The Summer of our Disconnect
It all started the first week of June when a door to door salesmen knocked on ours. My husband opened it to "Did you know you can Insulate your house up to the new recommended code for very little investment, or maybe none at all?" Take advantage of the "stimulus package," rebates, and an insulation company not only knowing how to do the job, but how to get it done free.
By the time the young man had finished his spiel, we had an appointment for someone to come by and give us a bid. Within two weeks we had a crew from this company in our attic.
Part of the plan was for the gas company and/or the power company to send someone to take a look at the job, fill out the report, and then you file a Conservative Incentive Application and get the rebate through both energy companies.
It turned out to be not so easy. The inspector came, and left us with six out of the nine objectives under the word FAILED. On top of that there was a window of opportunity in which you can get the inspection done and your application approved. It had already taken five days for the inspector to provide us with our written evaluation and that clock was ticking away.
Every day we called the company. Every day we got promises for someone to call us back. FINALLY, someone called us back and made an appointment to come fix the mistakes. We waited patiently that morning and no one arrived. We called that afternoon and we were told, "No. You weren't on the schedule today." So we called every day until someone called and gave us another appointment. Once more no one showed up to work at our house. We called and called and called. Someone told us that the crew was on the west side of the state and no were near our valley so there must have been a mistake in the paperwork.
By this time we are thinking that we will be saying goodbye to close to a thousand dollars of unplanned expense on a budget already trimmed because neither of us were employed this summer. And we wondered how much more it will cost to fix the problems pointed out by the inspector. He said it needed to be corrected in order for us to not be in violation.
We keep calling. They promise to show up in three days, AND THEY DID. But, it was a crew that had no idea that they were sent to fix the problems from the previous visit. They thought it was a new job.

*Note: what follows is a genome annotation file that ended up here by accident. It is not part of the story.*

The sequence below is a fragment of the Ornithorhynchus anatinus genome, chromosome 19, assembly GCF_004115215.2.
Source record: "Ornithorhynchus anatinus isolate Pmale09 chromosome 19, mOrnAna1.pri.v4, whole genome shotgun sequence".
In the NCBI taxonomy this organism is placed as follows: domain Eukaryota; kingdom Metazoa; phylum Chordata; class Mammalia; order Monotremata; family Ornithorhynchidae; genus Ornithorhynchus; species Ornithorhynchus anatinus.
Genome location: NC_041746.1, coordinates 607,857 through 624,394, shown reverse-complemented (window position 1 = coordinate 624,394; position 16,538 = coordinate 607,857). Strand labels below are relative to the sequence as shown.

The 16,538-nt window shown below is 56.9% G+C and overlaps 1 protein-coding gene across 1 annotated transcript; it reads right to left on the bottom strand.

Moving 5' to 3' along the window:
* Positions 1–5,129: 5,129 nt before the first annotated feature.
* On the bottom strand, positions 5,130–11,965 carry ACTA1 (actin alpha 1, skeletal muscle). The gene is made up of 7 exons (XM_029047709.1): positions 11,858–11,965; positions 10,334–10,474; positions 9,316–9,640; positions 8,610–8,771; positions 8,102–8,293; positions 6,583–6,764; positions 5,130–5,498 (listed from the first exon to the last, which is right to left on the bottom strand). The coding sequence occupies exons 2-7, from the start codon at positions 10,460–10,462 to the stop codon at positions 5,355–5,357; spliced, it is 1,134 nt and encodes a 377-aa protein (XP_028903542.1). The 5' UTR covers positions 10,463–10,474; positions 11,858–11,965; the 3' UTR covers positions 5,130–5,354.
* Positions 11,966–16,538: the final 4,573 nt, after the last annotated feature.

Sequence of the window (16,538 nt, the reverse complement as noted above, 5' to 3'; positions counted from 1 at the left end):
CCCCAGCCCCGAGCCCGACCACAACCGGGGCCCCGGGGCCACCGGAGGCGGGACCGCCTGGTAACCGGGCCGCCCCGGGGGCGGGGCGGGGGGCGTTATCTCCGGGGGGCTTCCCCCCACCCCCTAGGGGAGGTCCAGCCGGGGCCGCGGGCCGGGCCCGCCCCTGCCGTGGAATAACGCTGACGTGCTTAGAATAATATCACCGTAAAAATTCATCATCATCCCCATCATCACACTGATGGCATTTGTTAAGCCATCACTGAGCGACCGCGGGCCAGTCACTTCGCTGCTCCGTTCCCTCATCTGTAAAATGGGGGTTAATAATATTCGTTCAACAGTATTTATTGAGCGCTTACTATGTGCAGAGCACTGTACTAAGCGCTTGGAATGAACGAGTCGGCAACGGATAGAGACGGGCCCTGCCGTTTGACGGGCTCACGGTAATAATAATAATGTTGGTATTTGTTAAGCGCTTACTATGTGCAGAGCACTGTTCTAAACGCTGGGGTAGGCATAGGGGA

The young man that was the crew chief called his company headquarters and he was instructed to go to the local Home Depot and purchase the supplies to repair and correct the earlier mistakes. All was going to get fixed. YES!
I was sitting at my computer and I could hear them above me in the attic moving around when there was a sudden loud C --R-- A-- C-- K. I jumped, looked up, and behold! There was a huge crack in the ceiling above my head.
The crew chief took photos, apologized, and called his company headquarters. "Get a dry wall bid and then let us know," he said.
After the crew left our residence we called and got an appointment for the "inspector" to fit us in because that rebate window was on the verge of being locked. Someone was sent over the next day. We FAILED again.
"I'll fix them myself?" said my husband. "And then will you approve our Application?"
My husband purchased the materials and quickly built the "dam" to separate the loose insulation from the storage area over the garage. All of our boxes and things had been sprayed and it was a mess. He contacted a local insulation and roofing company to come take a look at the vents. We paid a roofer to reinforced and secure them. I was especially happy that we had hired that to be fixed, because on labor day weekend my husband tore a muscle in his leg and could barely walk, much less crawl up a ladder and navigate the sloping roof.
Here it is -- four months into this story -- and there is no "end" yet. Yes. We did claim our rebate! We also hope to recover the money for the dry-wall work on the ceiling above my head. There is doubt that we will see any of the additional expense that we invested by bringing the job up to code on our own and what we paid to the other firm to correct the lousy workmanship.
It was not a free lesson, but it was good lesson to learn. We really need to only hire locally and support those skilled craftsman from our own community.